Knowing Bordeaux – Part 1

Bordeaux.  If there is one word in wine that captures the culture and costliness, savior faire and snobbery, history and histrionics of wine this is it.  There are other parts of the world where wine has been made more anciently but none where wine has come to so be exquisitely defined.  Bordeaux truly has been the ‘pebble in the pond’ from which wine popularity and appreciation have spread outward (largely thanks to the British – but that’s another story).  Yet to many who like to drink and enjoy wine it remains somewhat confusing and inaccessible.  Let’s change that by starting with a little journey through the region.

Reds are the dominant wines in Bordeaux with Cabernet Sauvignon getting most of the attention, but Merlot is actually more widely planted. The red wines are blends of the ‘noble grapes’ of Bordeaux – Cabernet Sauvignon, Merlot, Cabernet Franc, Malbec and Petit Verdot.  Usually two or more of these grapes are in the bottle but you won’t see them listed on the label.  The white wines are Sauvignon Blanc blended with Semillon.  The French don’t label by the grape type so this is why it’s good to know a bit about the region in general and each of the particular areas within it.  You can then know what to look for in the store and how to buy smarter.

Knowing Bordeaux begins with some basic geography.  The geography of Bordeaux directly influences the wine in the bottle.  Bordeaux is located near the Atlantic Ocean in the southwestern corner of France.  The ocean plays a very strong role in the wine of the region because of the cool and chilly dampness and rain that is typical during the growing season.  However, the vines get some moderating protection from a coastal forest so the extremes are not as significant as in other maritime growing environments.

The region is bisected by two major rivers which then join into a large estuary.  The Garonne River meets the Dordogne River near the city of Bordeaux and together they make up the Gironde – the estuary that runs into the Atlantic.  These four bodies of water – ocean and three rivers – are the natural demarcation of the Bordeaux wine country, controlling climate and creating the terroir of the region.  The gravelly soils are ideal for Cabernet and the more fertile areas help Merlot thrive.

The eastern side of the Dordogne and Gironde is known as the “Right Bank.”  It’s here that Merlot based wines are predominant. At the center is the village of St. Emilion and scattered though the broader area are Pomerol, Fronsac and others.  This is the Libournais, so named after the city of Libourne.

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To the west of the Garonne and Gironde is the “Left Bank.”  This is home to the most famous wines of Bordeaux from the chateaux of the Medoc north of the town of Bordeaux – St. Estephe, Pauillac, St. Julien, Margaux – and Graves to the south.  The Left Bank wines are driven by Cabernet Sauvignon, which needs to be hardy in that maritime climate and makes wine that is tannic, structured and very age-worthy.  In Graves it is also where the white wines of Bordeaux are prominent. Then tucked away near the banks of the Garonne is Sauternes and the world famous dessert wine of Chateau D’Yquem.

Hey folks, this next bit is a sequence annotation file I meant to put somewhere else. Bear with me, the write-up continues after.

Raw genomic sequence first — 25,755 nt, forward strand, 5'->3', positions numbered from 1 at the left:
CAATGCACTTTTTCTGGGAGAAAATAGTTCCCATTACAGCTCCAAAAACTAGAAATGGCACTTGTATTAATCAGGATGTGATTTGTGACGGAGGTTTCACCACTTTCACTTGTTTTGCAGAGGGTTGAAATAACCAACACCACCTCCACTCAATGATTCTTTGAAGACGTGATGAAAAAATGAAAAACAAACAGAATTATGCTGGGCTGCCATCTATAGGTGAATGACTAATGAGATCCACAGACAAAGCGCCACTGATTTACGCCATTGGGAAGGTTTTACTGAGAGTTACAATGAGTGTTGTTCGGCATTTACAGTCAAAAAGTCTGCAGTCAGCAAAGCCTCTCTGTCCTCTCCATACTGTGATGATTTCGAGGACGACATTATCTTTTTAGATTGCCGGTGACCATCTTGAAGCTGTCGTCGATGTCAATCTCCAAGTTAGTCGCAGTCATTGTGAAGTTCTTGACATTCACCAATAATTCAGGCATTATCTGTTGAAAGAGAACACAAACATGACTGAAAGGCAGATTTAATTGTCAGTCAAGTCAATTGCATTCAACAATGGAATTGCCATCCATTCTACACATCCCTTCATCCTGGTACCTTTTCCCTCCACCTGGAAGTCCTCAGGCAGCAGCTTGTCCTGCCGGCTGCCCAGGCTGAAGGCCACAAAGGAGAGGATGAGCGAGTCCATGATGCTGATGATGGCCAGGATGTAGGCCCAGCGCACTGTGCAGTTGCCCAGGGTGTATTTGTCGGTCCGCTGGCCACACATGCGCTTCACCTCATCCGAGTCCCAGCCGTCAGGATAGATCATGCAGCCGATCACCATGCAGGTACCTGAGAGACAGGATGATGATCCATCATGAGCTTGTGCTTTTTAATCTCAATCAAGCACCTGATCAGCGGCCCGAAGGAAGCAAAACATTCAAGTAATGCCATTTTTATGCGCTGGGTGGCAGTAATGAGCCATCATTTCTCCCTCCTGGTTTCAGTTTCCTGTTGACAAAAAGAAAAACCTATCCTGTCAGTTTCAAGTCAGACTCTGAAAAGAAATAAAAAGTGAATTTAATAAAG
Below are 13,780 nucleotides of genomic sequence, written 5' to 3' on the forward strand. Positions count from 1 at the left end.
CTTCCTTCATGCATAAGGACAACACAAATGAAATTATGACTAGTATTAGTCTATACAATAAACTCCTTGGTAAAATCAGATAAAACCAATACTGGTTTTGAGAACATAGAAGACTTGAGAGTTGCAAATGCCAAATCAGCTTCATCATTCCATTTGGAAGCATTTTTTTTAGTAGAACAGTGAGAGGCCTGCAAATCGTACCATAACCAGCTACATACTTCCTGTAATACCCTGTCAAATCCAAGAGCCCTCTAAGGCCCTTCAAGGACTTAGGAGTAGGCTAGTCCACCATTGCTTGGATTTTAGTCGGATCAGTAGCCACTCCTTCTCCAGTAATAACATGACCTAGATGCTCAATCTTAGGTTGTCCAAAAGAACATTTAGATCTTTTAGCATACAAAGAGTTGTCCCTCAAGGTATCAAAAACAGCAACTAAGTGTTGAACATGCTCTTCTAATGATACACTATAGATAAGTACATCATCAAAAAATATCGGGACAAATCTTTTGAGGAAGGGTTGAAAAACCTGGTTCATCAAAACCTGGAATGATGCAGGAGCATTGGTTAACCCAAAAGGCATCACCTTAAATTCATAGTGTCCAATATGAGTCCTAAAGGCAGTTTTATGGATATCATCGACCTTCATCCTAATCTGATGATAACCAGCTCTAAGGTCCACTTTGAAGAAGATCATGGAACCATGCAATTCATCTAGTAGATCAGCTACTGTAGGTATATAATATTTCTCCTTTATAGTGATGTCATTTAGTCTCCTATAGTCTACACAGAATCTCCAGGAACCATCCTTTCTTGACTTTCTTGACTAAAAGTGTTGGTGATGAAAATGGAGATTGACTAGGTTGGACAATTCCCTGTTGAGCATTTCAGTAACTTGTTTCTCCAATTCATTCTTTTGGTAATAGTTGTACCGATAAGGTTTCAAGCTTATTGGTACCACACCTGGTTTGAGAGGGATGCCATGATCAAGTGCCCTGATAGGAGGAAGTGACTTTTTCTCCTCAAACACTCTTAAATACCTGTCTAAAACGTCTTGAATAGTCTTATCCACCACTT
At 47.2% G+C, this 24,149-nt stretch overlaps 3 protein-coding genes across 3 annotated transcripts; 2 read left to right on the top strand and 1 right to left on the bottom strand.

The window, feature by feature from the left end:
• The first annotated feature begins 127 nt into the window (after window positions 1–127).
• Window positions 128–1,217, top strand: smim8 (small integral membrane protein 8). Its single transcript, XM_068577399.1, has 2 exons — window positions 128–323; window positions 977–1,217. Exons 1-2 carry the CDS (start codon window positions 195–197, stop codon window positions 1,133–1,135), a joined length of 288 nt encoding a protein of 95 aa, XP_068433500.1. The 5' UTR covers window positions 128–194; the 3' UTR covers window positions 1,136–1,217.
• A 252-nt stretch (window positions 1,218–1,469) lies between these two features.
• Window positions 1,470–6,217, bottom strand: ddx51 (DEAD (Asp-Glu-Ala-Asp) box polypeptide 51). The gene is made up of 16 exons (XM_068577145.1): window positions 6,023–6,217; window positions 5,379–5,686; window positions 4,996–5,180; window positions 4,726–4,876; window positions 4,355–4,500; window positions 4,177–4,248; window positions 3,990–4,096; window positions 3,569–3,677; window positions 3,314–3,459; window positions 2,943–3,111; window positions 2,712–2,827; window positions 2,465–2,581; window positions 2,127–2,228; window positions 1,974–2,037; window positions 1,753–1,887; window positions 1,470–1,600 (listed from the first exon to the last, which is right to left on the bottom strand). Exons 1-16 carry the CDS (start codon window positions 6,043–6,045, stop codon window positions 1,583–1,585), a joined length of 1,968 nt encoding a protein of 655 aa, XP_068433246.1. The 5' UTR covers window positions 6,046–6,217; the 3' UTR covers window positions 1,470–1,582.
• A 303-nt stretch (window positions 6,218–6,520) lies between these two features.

Between the rivers is a fertile triangle of land known as Entre-Deux-Mers, literally ‘between the waters.’  This is the breadbasket of Bordeaux wine where there is big production and a high volume of every day drinking Merlot based wines.  There aren’t a lot of Entre-Deux-Mers wines on our shelves, but they are a staple throughout France.

In future posts I’ll get into more detail on both the Right and Left Bank and the styles and characters of the wines we’ll find there, but here’s a little sampling to wet your tastebuds!

Every Day Sip
2012 Chateau Cap de Faugeres Castillon Cotes de Bordeaux $18

2012 Francois Thienpont Rouge Lalande de Pomerol $18

2012 Chateau Bellevue Peycharneau Bordeaux Superieur $14

Guest Sip
2012 Chateau d’Armailhac Pauillac $50

2012 Chateau Sansonnet Saint Emilion $36

2012 Chateau Cantenac Brown Margaux $48

Splurge Sip
2012 Chateau Pape Clement Pessac Leognan $100

1999 d’Yquem $100 (auction price) for half bottle 375ml

7 thoughts on “Knowing Bordeaux – Part 1

  1. Ken, great site. Although I’ve studied wine a bit, I got a lot out of your article on Bordeaux. You have a great writing style, approachable. Similar to Wine Folly (if you know those guys) but I thought the information was sharper. Nice job

    Like

  2. Pingback: Knowing Bordeaux Part 3 – The Right Bank – Sips

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